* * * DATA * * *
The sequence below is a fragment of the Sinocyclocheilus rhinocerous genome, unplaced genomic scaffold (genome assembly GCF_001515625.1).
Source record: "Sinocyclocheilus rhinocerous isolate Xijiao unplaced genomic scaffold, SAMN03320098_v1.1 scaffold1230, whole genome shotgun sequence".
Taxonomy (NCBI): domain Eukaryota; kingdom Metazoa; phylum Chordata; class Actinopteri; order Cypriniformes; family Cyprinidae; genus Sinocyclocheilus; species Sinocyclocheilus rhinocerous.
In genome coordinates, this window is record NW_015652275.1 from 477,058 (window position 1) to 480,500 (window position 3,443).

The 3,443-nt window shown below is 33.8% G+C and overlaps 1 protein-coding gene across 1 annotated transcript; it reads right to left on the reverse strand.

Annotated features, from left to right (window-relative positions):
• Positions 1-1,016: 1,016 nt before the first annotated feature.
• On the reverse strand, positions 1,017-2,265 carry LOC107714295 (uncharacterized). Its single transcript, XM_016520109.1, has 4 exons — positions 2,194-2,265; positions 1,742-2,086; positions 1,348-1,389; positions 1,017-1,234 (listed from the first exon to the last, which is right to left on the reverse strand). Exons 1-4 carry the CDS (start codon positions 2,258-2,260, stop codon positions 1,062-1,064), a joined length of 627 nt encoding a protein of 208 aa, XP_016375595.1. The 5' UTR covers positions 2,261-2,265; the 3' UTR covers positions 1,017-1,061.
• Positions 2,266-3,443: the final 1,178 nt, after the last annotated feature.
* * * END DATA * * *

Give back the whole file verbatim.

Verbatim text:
The sequence below is a fragment of the Sinocyclocheilus rhinocerous genome, unplaced genomic scaffold (genome assembly GCF_001515625.1).
Source record: "Sinocyclocheilus rhinocerous isolate Xijiao unplaced genomic scaffold, SAMN03320098_v1.1 scaffold1230, whole genome shotgun sequence".
Taxonomy (NCBI): domain Eukaryota; kingdom Metazoa; phylum Chordata; class Actinopteri; order Cypriniformes; family Cyprinidae; genus Sinocyclocheilus; species Sinocyclocheilus rhinocerous.
In genome coordinates, this window is record NW_015652275.1 from 477,058 (window position 1) to 480,500 (window position 3,443).

The 3,443-nt window shown below is 33.8% G+C and overlaps 1 protein-coding gene across 1 annotated transcript; it reads right to left on the reverse strand.

Annotated features, from left to right (window-relative positions):
• Positions 1-1,016: 1,016 nt before the first annotated feature.
• On the reverse strand, positions 1,017-2,265 carry LOC107714295 (uncharacterized). Its single transcript, XM_016520109.1, has 4 exons — positions 2,194-2,265; positions 1,742-2,086; positions 1,348-1,389; positions 1,017-1,234 (listed from the first exon to the last, which is right to left on the reverse strand). Exons 1-4 carry the CDS (start codon positions 2,258-2,260, stop codon positions 1,062-1,064), a joined length of 627 nt encoding a protein of 208 aa, XP_016375595.1. The 5' UTR covers positions 2,261-2,265; the 3' UTR covers positions 1,017-1,061.
• Positions 2,266-3,443: the final 1,178 nt, after the last annotated feature.